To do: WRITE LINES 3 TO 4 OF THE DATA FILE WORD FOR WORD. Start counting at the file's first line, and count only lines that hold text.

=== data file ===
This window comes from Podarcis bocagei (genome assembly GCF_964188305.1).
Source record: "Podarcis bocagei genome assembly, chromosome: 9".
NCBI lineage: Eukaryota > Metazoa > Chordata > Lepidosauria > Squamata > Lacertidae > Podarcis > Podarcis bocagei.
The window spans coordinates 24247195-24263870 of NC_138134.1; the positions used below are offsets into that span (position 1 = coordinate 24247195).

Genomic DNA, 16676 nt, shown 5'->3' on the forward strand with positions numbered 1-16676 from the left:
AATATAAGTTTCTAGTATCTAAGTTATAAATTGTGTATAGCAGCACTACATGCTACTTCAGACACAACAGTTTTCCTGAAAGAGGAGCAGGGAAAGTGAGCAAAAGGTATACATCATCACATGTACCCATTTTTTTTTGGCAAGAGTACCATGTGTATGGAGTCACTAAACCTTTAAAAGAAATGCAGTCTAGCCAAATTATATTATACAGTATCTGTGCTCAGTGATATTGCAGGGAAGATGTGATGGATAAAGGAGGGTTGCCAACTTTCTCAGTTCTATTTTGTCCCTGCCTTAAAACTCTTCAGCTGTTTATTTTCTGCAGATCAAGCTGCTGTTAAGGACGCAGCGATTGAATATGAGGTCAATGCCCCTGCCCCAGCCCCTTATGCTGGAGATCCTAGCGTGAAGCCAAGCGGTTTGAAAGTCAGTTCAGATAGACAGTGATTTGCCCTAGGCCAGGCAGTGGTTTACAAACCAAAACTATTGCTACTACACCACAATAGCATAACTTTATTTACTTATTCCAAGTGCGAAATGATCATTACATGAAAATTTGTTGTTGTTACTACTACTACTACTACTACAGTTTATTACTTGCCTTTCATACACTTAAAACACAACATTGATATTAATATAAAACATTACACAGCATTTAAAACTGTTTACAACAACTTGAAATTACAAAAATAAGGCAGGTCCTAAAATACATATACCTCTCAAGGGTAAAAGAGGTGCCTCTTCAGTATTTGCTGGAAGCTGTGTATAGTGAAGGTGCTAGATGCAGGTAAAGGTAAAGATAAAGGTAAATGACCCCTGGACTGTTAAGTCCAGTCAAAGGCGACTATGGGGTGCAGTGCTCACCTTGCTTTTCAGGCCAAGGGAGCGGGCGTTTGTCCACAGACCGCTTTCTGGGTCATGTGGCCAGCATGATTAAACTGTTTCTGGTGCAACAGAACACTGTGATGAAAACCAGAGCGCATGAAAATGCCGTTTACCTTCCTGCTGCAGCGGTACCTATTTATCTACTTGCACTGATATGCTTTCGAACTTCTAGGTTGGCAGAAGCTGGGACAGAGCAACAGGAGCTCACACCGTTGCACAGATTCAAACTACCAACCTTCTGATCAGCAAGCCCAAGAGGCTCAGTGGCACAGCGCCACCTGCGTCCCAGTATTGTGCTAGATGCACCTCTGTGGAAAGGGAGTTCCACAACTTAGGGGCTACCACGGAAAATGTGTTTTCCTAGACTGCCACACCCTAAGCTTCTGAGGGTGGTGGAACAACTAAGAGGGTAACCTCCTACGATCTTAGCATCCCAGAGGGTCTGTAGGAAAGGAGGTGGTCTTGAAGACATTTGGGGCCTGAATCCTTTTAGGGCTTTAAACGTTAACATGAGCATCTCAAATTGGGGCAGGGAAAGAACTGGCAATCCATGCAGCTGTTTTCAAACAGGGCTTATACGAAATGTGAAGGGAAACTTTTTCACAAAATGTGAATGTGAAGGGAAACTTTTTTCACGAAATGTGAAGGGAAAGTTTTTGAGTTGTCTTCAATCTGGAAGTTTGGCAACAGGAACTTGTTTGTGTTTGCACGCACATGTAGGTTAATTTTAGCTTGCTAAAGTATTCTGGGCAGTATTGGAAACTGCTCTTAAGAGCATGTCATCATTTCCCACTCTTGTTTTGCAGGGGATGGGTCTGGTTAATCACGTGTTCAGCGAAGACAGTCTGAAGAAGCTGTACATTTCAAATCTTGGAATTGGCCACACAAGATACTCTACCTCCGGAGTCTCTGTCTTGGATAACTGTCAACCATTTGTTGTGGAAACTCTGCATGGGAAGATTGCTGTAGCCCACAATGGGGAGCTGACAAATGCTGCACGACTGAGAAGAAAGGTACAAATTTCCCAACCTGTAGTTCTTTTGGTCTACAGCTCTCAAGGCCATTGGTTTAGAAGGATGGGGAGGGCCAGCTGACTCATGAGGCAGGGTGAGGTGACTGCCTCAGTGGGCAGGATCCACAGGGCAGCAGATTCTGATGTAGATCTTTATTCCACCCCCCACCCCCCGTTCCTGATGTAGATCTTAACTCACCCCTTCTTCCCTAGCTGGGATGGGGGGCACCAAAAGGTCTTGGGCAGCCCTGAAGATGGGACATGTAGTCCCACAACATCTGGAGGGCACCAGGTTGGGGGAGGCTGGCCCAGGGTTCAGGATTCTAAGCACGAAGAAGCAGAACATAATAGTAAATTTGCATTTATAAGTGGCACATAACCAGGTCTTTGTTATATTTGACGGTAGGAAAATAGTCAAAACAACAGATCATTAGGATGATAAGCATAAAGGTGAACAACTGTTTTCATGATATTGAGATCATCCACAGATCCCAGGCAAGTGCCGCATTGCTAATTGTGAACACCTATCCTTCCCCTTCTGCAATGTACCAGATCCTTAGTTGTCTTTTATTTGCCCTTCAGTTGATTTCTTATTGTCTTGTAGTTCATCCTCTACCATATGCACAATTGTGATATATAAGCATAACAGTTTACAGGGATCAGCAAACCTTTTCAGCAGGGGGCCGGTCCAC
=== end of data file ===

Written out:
NCBI lineage: Eukaryota > Metazoa > Chordata > Lepidosauria > Squamata > Lacertidae > Podarcis > Podarcis bocagei.
The window spans coordinates 24247195-24263870 of NC_138134.1; the positions used below are offsets into that span (position 1 = coordinate 24247195).